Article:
Show ContentsElson History, Family Crest & Coats of Arms

The history of the Elson family goes back to the ancient Anglo-Saxon culture of Britain. It is derived from the family living in Nottinghamshire or Wiltshire. The name could also be classified as a baptismal name as in the son of Elstan and an earlier personal name Dunstan.

Early Origins of the Elson family

The surname Elson was first found in Nottinghamshire at Elston, a small village that lies between the rivers Trent and Devon and dates back to at least the Domesday Book where it was listed as Elvestune, Eluestune and Eluestune [1] and probably meant "farmstead of a man called Eilafr" from an Old Scandinavian personal name + tun. [2]

The less likely local that the name could have been derived from is Elston in Wiltshire, a hamlet in the parish of St. George which was also listed in the Domesday Book, but as Wintreburne. [1]

The variant Elstob is most interesting. This family hails from Elstob, a township in the parish of Stainton, County Durham. [3] [4] This very small township (only 27 inhabitants in the late 1800's) [5] was the homestead of some remarkable people who we will soon discover. Early Assize Rolls listed Philip de Ellestob and William de Ellestobe 1235-1236 and Philip de Ellestob in 1269. [6]

Further to the north in Scotland, the name hails from "the lands of Elliston near Bowden, Roxburghshire where John, son of Iliue de Iliuestun or Ylif de Ylifstun, held these lands in the reign of Alexander II, and Laurence Ylifstun is mentioned in 1249. " [7]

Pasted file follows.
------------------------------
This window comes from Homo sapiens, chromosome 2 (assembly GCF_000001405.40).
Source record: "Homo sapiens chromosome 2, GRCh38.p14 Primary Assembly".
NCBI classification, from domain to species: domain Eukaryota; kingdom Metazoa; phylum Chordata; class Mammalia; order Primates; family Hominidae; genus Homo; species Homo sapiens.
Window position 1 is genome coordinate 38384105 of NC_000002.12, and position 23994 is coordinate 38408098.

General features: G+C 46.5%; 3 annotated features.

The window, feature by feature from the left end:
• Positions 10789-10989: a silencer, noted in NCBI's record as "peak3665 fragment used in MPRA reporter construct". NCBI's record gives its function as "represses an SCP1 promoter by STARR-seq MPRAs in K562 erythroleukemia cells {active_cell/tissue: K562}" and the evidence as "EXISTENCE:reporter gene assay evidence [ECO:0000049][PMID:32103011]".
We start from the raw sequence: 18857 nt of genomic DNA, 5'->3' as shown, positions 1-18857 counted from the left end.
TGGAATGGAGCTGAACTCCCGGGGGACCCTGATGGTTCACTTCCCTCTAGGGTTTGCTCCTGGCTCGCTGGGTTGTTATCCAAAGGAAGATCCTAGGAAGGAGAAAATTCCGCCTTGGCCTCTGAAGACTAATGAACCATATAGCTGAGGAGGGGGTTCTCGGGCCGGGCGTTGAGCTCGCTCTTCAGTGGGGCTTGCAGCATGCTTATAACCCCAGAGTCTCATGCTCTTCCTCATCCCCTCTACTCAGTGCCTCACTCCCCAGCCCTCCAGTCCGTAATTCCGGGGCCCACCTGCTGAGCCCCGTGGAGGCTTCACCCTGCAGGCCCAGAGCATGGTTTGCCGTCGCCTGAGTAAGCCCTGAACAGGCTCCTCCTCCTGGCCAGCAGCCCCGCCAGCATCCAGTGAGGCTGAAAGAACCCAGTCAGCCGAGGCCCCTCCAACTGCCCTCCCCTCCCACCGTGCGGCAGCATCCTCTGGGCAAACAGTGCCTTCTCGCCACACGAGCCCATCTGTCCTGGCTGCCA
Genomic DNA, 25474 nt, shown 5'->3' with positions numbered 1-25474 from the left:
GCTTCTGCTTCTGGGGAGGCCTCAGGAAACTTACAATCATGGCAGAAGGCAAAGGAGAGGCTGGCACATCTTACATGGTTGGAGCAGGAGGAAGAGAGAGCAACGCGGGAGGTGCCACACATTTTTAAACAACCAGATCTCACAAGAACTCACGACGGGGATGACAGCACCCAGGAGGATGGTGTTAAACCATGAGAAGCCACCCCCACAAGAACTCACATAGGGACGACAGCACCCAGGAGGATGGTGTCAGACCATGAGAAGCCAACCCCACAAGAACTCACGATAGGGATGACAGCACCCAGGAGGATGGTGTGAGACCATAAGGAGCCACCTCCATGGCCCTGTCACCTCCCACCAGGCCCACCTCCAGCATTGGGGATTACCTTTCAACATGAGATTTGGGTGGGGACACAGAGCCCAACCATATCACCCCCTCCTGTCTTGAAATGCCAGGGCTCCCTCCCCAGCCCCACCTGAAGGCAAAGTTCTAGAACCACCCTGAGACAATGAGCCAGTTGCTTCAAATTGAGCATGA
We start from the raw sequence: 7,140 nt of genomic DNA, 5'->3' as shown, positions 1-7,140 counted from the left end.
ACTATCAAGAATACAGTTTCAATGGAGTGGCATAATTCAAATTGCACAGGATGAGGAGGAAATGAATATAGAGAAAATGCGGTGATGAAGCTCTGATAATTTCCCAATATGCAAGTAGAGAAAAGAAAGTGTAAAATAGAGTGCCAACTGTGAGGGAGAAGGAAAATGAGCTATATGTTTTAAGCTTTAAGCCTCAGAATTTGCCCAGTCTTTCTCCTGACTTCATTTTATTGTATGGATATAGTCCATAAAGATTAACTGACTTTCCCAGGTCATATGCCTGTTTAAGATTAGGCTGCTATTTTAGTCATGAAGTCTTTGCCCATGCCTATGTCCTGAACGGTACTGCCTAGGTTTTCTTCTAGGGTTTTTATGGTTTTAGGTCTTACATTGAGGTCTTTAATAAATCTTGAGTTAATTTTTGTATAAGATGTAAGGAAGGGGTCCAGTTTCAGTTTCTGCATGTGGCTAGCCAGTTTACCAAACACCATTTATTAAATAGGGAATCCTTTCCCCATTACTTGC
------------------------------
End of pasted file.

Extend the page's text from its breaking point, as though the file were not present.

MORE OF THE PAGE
Early History of the Elson family

This web page shows only a small excerpt of our Elson research. Another 130 words (9 lines of text) covering the years 1718, 1587, 1673, 1662, 1637, 1683, 1758, 1683, 1673, 1715, 1673, 1673, 1715, 1673, 1685 and 1721 are included under the topic Early Elson History in all our PDF Extended History products and printed products wherever possible.

Elson Spelling Variations

Until quite recently, the English language has lacked a definite system of spelling rules. Consequently, Anglo-Saxon surnames are characterized by a multitude of spelling variations. Changes in Anglo-Saxon names were influenced by the evolution of the English language, as it incorporated elements of French, Latin, and other languages. Although Medieval scribes and church officials recorded names as they sounded, so it is common to find one person referred to by several different spellings of his surname, even the most literate people varied the spelling of their own names. Variations of the name Elson include Elston, Elstone, Elliston, Elsden, Elsdon, Elson and others.